Currently Reading: Aliens: Defiance, The Autumnlands, The Black Monday Murders, Black Road, Black Science, Briggs Land, Britannia, Deadly Class, Descender, East of West, The Fuse, God Country, The Goddamned, Injection, James Bond, Kill Or Be Killed, Lazarus, Low, Manifest Destiny, Moon Knight, No Mercy, The Old Guard, Paper Girls, Rebels, Reborn, Saga, Seven to Eternity, Sheriff of Babylon, Shipwreck, Southern Bastards, Stumptown, They're Not Like Us, The Wild Storm
1.22.14 [Weekly Reviews]
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Deadly Class #1 (Image): By the time the end of this book makes
its intentions known with recruitment into the school, it comes off as an indie
anti-hero X-Men pitch, stemming from the 80’s instead of the 60’s. But, there's
just so much great back story and world building and characterization and
action and style leading up to that point that it’s a forgivable writing
transgression from Rick Remender that’s quickly reframed. Wes Craig’s art is
grand. There’s a real Paul Pope/Emma Rios/Rafael Grampa thing going on here.
The layouts are especially noteworthy, compact but effortless, dense but
flowing, full of complementary palette choices on the old color wheel. Take a
look at that motorcycle fleeing a cop car in cracked mosaic panels and you get
a real sense for how this all comes together to create a sense of motion that
pulls the reader’s eye around the page. I like to be contrary sometimes, people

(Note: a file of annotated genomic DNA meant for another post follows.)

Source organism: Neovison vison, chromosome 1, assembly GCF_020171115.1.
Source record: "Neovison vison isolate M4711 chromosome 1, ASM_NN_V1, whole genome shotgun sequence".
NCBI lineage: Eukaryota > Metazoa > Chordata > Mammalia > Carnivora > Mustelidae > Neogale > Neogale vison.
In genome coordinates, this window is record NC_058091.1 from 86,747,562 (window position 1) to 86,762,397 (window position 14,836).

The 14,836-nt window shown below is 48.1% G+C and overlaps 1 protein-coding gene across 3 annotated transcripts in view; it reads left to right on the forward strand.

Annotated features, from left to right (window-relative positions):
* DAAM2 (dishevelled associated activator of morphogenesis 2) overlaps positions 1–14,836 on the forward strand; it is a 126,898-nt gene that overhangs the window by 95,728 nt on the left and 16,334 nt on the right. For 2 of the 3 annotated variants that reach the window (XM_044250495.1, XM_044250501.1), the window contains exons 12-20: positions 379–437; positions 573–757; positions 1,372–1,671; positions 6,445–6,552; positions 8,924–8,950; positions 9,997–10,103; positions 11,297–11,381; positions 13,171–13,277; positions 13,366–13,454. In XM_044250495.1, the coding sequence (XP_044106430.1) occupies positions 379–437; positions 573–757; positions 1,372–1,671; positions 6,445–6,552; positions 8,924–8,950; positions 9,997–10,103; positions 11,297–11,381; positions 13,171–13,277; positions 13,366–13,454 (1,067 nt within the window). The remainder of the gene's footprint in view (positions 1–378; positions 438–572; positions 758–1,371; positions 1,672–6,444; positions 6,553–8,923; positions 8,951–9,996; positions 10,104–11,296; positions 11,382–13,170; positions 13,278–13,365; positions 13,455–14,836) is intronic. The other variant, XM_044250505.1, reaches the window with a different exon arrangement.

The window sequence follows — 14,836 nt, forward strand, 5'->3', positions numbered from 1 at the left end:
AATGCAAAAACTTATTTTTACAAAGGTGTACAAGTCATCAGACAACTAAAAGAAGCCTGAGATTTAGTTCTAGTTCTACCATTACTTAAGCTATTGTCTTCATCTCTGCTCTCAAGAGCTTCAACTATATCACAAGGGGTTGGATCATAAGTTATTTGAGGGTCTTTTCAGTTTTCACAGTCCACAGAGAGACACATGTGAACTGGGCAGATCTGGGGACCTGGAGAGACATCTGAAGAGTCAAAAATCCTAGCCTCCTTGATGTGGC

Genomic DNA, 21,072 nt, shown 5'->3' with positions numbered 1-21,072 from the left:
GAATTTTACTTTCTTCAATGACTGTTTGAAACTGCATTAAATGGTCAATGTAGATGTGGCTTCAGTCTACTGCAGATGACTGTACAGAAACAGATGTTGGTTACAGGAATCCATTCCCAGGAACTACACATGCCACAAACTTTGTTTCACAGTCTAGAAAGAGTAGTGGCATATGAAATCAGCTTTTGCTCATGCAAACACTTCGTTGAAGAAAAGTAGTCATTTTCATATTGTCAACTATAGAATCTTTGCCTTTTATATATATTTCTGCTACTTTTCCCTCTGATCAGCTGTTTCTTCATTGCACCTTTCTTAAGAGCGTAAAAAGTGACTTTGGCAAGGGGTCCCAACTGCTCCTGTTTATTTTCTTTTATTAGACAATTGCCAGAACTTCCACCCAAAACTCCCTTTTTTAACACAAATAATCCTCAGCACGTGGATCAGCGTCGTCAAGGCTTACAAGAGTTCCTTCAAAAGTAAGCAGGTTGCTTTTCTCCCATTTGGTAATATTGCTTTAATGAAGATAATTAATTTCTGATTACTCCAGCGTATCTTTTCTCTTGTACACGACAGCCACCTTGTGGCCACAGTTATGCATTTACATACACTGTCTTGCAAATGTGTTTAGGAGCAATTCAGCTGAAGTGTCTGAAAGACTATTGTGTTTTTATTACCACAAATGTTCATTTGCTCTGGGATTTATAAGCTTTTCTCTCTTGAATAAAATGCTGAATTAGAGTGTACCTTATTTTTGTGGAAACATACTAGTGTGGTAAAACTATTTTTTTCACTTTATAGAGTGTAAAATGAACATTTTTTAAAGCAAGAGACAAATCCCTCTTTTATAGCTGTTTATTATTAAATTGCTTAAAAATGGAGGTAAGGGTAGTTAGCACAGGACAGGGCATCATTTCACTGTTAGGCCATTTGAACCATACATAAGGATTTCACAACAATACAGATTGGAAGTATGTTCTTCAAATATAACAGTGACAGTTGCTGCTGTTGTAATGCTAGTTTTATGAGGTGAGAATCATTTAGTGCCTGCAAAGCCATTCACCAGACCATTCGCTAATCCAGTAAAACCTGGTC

bandwagoning onto critical darling books that bear saccharine preciousness
(hello Saga, I'm looking at you!) sickens me, but I admit here that all the hype is
deserved. This is going to be the next hit from Image Comics. Grade A+.
Conan The Barbarian #24 (Dark Horse): The climax of the
entire series really came with issue #23 and Belit’s death, but the aftermath
occurring here is just as rich. The emotional weight behind Conan's sorrow, fury, and contemplation is written incredibly well. It’s in-voice and utterly in-character as Conan
battles primal forces depicted under the lines of DMZ alum Riccardo Burchielli. “The air
filled with feathered destruction” and "the oldest race in the world went
extinct” are just so crisp. The last vestiges of Conan’s youth are now gone as he sails
single-handedly into his future. He’ll just never be whole again, a part of him
dies here without the happiness that Belit and their adventures on the Black
Coast offered. Well, there’s only one issue of this incarnation of the title
left. The only good thing about Brian Wood’s run on Conan coming to a close is
that I won’t have to hear homophobic douchebag purist bro dudes whinging about
emo barista “fag” Conan anymore. Grade A.
Hacktivist #1 (Archaia): It’d be easy to dismiss Hacktivist
as a Hollywood Vanity Project with Alyssa Milano’s name attached, but that’d be
too easy, giving short shrift to what the book is trying to accomplish and her
pedigree as an actual social activist. With all of the initial references to
the Occupy Movement and Arab Spring style uprisings in North Africa, it does
feel a tad behind the cultural zeitgeist on that front, which I’m sure we can just blame on
development time. However, the latter half threads about the next generation of
social media tools and big tech corporations being in cahoots with the federal government
and military industrial complex is absolutely spot-on. Ian Herring and Marcus
To, whose art first caught my attention on Cyborg 009 (a little lackluster in
the writing department) strikes the right tone here. Their work is grounded and
realistic enough to make the events plausible, but stylish enough to give the
action some pop. I’ll gladly stick with this. Grade A.
Pretty Deadly #4 (Image): There are times when I feel like